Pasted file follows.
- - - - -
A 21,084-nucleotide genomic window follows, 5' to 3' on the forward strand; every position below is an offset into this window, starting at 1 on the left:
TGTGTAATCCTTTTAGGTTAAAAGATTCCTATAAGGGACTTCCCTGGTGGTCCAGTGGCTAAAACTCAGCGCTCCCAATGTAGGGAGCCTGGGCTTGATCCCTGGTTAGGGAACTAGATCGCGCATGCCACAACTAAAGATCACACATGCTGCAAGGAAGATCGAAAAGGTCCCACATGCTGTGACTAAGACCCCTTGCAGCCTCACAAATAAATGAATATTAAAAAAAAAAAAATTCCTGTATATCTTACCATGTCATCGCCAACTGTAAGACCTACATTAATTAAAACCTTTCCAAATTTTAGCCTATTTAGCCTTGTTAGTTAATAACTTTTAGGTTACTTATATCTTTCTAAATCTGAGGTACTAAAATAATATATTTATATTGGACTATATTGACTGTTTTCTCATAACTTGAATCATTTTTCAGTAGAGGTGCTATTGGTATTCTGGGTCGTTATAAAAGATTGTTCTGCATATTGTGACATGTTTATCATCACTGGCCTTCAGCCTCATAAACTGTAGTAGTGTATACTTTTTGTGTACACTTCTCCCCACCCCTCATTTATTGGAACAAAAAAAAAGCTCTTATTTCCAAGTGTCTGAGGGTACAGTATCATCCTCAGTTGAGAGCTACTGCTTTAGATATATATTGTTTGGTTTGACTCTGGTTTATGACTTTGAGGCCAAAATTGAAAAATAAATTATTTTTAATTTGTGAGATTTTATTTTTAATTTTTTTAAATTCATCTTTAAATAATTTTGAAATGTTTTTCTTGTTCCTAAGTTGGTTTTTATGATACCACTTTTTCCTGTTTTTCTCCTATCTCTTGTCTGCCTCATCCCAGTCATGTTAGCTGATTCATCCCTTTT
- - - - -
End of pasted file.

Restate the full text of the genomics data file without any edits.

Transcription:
A 21,084-nucleotide genomic window follows, 5' to 3' on the forward strand; every position below is an offset into this window, starting at 1 on the left:
TGTGTAATCCTTTTAGGTTAAAAGATTCCTATAAGGGACTTCCCTGGTGGTCCAGTGGCTAAAACTCAGCGCTCCCAATGTAGGGAGCCTGGGCTTGATCCCTGGTTAGGGAACTAGATCGCGCATGCCACAACTAAAGATCACACATGCTGCAAGGAAGATCGAAAAGGTCCCACATGCTGTGACTAAGACCCCTTGCAGCCTCACAAATAAATGAATATTAAAAAAAAAAAAATTCCTGTATATCTTACCATGTCATCGCCAACTGTAAGACCTACATTAATTAAAACCTTTCCAAATTTTAGCCTATTTAGCCTTGTTAGTTAATAACTTTTAGGTTACTTATATCTTTCTAAATCTGAGGTACTAAAATAATATATTTATATTGGACTATATTGACTGTTTTCTCATAACTTGAATCATTTTTCAGTAGAGGTGCTATTGGTATTCTGGGTCGTTATAAAAGATTGTTCTGCATATTGTGACATGTTTATCATCACTGGCCTTCAGCCTCATAAACTGTAGTAGTGTATACTTTTTGTGTACACTTCTCCCCACCCCTCATTTATTGGAACAAAAAAAAAGCTCTTATTTCCAAGTGTCTGAGGGTACAGTATCATCCTCAGTTGAGAGCTACTGCTTTAGATATATATTGTTTGGTTTGACTCTGGTTTATGACTTTGAGGCCAAAATTGAAAAATAAATTATTTTTAATTTGTGAGATTTTATTTTTAATTTTTTTAAATTCATCTTTAAATAATTTTGAAATGTTTTTCTTGTTCCTAAGTTGGTTTTTATGATACCACTTTTTCCTGTTTTTCTCCTATCTCTTGTCTGCCTCATCCCAGTCATGTTAGCTGATTCATCCCTTTT